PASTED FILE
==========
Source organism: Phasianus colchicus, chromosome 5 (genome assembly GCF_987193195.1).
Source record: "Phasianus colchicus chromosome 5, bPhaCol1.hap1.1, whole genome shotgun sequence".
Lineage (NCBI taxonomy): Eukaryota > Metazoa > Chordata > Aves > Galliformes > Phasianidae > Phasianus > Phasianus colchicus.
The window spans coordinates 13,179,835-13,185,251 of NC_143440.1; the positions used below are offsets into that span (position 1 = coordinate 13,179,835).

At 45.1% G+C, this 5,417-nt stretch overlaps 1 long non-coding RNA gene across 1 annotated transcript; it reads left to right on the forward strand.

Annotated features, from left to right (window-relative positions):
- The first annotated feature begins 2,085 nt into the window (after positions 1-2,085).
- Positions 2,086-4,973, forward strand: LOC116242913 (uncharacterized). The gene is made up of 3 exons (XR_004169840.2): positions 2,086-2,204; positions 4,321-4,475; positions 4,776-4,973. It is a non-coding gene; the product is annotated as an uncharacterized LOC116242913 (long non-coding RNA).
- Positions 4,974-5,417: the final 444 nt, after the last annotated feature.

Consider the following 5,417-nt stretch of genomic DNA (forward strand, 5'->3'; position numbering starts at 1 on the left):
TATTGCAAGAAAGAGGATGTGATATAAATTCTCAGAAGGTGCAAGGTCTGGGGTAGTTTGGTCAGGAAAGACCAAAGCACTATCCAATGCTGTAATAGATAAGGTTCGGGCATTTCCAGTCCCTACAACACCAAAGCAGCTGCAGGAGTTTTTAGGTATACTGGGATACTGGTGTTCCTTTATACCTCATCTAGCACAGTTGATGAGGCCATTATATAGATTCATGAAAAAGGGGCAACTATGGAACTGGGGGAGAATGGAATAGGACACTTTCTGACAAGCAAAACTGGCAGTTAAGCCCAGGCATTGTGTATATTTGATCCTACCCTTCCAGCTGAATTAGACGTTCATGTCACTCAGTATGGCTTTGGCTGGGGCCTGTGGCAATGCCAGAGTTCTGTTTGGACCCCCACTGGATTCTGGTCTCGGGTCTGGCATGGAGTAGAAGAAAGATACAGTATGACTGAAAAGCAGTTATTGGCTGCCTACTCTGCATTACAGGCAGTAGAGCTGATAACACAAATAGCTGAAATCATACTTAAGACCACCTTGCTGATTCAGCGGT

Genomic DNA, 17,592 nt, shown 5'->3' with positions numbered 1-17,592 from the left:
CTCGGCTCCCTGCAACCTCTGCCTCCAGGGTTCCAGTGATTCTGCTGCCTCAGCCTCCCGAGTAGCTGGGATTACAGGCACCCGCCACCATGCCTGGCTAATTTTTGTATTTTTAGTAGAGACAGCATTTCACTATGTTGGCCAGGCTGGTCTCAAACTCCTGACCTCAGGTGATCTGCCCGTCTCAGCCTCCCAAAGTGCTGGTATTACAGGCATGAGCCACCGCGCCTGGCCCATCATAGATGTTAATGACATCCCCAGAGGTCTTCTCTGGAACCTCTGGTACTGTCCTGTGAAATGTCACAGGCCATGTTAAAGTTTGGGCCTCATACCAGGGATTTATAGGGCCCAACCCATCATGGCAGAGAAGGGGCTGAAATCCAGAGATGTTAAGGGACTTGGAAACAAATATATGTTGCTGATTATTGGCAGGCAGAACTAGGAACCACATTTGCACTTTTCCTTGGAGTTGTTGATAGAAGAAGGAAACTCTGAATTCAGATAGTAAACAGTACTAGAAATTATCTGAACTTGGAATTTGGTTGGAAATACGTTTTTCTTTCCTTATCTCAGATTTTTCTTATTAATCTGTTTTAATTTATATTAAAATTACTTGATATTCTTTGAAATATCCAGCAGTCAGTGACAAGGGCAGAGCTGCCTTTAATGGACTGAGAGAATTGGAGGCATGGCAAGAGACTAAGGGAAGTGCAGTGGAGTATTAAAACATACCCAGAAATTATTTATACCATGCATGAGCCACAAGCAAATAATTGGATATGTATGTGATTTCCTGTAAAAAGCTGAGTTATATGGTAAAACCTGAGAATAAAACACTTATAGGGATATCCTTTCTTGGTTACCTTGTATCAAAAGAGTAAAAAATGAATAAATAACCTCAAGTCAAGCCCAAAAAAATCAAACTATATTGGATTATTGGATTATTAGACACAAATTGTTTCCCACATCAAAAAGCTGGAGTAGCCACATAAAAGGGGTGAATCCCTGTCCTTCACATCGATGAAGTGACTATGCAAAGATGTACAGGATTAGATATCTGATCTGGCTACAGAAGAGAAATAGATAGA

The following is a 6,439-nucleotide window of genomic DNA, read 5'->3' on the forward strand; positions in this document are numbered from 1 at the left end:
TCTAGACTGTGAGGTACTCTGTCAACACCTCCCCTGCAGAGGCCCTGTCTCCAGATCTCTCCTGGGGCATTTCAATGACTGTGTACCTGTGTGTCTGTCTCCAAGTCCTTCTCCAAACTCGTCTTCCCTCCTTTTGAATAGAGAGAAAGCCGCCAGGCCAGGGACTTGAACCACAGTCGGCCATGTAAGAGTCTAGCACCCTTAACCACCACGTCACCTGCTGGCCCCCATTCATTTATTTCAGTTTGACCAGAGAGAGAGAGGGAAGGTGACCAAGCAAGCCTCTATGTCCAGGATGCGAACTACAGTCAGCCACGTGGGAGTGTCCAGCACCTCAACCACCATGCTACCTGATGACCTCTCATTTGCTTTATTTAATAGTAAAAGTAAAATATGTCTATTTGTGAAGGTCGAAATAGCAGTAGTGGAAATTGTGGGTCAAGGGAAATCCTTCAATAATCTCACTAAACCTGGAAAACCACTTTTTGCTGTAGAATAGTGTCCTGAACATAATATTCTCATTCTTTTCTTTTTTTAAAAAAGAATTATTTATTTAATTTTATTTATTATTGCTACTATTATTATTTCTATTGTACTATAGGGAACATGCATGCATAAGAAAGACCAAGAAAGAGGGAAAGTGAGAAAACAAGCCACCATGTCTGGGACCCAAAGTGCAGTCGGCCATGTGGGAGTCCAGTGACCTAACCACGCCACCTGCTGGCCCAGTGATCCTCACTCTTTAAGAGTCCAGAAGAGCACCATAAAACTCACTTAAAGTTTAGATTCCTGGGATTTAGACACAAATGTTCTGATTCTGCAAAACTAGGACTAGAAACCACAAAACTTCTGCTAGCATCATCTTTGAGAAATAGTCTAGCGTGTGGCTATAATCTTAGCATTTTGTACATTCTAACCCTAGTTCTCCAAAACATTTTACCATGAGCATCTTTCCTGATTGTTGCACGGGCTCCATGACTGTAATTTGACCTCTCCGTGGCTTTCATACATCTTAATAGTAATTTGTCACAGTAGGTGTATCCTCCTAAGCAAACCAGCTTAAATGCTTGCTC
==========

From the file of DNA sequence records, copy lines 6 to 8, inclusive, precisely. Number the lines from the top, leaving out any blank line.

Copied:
Annotated features, from left to right (window-relative positions):
- The first annotated feature begins 2,085 nt into the window (after positions 1-2,085).
- Positions 2,086-4,973, forward strand: LOC116242913 (uncharacterized). The gene is made up of 3 exons (XR_004169840.2): positions 2,086-2,204; positions 4,321-4,475; positions 4,776-4,973. It is a non-coding gene; the product is annotated as an uncharacterized LOC116242913 (long non-coding RNA).